It is this generous spirit, shown also towards her parents where her love for them shines through even when she describes their failures, that makes me want to cheer her on and give her more credit than she gives herself.

Another challenge of writing a memoir is deciding what time frame to choose. I think she made a wise choice to start with her independent approach to her diabetes and end with her first becoming a judge. Since becoming a judge was her dream from the beginning, it ties up the story neatly.

If you’re feeling low, I recommend this book. As she says in the preface, “People who live in difficult circumstances need to know that happy endings are possible.” Although our circumstances are dissimilar and our ideas of what makes an ending happy differ, her story lifted my own spirits.

What book have you read that brightened your day?

Crooked Heart, by Lissa Evans

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Lissa Evans’s fourth novel is set in and around London during the Blitz in WWII. The characters are ordinary people, not homefront heroes like midwives or wardens or detectives. Well, I say ordinary, but like the best fiction, Crooked Heart shows us how extraordinary each life may be.

In the remarkable prologue, we are introduced to orphaned 10-year-old Noel who lives with his godmother in Hampstead. Mattie, a suffragette in her younger days, has retained her free-thinking ways, treating Noel to an eccentric and wonderful education. However, she is beginning to suffer from dementia. As she struggles to remember words and where she put things, the wordplay and accommodations between Mattie and Noel are wonderful to behold.

I’m generally not fond of prologues, but I loved this one. In fact, I thought it the best part of the book.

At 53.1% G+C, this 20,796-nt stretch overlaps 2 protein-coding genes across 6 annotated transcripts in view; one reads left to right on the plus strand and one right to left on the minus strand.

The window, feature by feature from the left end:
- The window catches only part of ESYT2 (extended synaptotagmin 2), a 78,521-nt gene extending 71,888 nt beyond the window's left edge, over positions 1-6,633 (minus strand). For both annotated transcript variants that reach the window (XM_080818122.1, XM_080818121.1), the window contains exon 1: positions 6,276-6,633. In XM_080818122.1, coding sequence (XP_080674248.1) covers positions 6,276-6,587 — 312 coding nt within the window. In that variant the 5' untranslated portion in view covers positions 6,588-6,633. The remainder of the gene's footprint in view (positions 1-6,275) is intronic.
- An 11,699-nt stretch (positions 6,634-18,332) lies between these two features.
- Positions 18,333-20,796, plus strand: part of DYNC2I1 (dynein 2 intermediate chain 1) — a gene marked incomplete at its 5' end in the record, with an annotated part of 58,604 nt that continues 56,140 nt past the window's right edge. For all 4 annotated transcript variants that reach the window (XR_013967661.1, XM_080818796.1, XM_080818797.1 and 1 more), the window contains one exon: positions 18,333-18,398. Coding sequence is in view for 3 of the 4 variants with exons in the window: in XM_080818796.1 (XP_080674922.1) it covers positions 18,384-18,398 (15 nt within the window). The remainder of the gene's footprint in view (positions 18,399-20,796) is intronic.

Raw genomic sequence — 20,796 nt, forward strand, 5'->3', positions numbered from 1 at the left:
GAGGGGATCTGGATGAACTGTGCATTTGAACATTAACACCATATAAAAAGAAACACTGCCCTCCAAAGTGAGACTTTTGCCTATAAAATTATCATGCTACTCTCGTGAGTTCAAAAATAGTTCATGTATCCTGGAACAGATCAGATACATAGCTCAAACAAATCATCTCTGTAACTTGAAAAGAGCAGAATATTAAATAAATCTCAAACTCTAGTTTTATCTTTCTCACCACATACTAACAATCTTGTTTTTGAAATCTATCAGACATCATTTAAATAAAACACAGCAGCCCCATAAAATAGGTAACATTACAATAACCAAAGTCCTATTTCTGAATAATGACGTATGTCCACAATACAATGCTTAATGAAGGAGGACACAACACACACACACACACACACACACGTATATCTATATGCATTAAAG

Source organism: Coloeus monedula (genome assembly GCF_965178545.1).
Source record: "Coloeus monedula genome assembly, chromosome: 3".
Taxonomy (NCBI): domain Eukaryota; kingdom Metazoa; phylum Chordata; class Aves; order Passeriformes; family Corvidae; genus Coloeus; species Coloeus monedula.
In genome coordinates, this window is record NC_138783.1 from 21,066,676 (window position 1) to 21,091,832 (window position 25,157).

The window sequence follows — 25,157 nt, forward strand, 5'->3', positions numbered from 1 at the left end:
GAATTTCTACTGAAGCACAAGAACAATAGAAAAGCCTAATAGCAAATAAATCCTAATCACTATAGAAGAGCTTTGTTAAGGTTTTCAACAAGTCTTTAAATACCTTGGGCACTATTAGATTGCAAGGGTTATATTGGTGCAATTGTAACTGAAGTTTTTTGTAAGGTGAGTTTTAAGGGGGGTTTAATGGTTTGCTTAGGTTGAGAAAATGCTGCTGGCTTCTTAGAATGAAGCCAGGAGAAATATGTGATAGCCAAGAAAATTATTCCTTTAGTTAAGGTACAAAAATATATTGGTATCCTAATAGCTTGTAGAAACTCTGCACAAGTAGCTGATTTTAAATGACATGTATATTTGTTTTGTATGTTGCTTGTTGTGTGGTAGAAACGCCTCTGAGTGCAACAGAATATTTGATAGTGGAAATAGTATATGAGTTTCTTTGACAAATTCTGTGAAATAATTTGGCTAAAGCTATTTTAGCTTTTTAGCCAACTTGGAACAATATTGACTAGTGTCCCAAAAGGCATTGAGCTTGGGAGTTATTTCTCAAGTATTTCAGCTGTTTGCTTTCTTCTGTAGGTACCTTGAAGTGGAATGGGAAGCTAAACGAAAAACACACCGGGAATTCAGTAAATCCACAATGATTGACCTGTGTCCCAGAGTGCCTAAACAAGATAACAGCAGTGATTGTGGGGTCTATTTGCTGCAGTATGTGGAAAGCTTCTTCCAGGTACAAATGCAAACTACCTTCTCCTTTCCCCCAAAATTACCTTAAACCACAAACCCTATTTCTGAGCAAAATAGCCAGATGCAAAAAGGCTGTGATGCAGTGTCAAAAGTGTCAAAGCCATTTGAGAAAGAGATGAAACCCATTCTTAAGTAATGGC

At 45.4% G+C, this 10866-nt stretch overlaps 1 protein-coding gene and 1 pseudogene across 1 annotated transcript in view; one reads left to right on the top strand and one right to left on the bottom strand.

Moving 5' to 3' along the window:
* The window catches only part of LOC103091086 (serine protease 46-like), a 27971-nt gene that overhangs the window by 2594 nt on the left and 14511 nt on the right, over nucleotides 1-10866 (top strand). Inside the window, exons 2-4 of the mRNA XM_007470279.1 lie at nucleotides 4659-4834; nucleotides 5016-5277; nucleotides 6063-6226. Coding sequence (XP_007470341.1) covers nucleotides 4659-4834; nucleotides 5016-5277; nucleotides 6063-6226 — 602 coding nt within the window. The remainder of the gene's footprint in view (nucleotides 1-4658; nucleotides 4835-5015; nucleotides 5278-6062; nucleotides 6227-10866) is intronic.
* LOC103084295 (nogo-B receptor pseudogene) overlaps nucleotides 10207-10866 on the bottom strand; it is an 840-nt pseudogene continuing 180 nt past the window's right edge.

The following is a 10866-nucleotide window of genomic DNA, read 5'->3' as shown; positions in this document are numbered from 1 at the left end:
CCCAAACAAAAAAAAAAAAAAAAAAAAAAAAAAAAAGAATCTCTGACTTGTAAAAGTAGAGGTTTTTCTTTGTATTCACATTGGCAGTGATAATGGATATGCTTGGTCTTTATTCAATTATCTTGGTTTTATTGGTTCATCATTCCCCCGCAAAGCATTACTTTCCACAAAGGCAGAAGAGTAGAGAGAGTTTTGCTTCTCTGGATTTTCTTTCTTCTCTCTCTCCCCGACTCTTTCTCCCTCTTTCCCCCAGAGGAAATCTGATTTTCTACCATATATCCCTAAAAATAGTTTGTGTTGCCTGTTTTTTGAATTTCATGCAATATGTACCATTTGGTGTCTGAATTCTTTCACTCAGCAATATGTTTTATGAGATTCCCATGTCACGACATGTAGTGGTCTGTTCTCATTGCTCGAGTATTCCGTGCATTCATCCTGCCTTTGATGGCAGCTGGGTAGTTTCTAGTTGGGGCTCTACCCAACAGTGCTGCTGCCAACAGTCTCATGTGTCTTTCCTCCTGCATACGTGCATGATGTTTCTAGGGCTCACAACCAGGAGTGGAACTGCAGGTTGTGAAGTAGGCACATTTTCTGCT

All good things come to an end, including Mattie, and ostensibly under the care of her cousins, Noel is evacuated to St. Albans. Unprepossessing and limping from a bout with polio, Noel is the last child to find a home. Finally, Vera Sedge snatches him up for the sake of the stipend and extra rations she’ll receive.

Vera, known as Vee, is a widow who barely makes ends meet by sewing notions for hats and engaging in various small money-making schemes. She has little affection to spare for Noel since she is absorbed in waiting on her no-good grown son and elderly mother who spends her time writing letters to Churchill.

Noel, however, is quite brilliant and, thanks to Mattie, creative at coming up with unusual solutions to problems. He and Vee become partners in petty crime.

Much of the joy in this book is seeing how their relationship develops. The description of wartime London, where the two conduct their activities, is brilliant. More than what it’s like to take refuge from the bombs in a shelter or the unsettling disappearance of buildings, we learn about the plethora of minor crime going on while ordinary mores seem to be suspended. I also enjoyed the glimpses of regular life continuing during the Blitz, how people adjust to the new normal.

Much of the story is light-hearted, but it has its dark side—and I’m not just talking about bombs. The reader cannot help but share Vee’s ongoing panic about how to make ends meet and the extremes she’s willing to go to in order to pay the rent—just like today when so many are struggling to survive.

How can you not consider stealing a loaf of bread if your children are hungry? And I’m not just talking about the Blitz or Jean Valjean. People are starving today, even in the richest country in the world. People—especially single mothers—are unable to pay the rent and are thrown onto the street.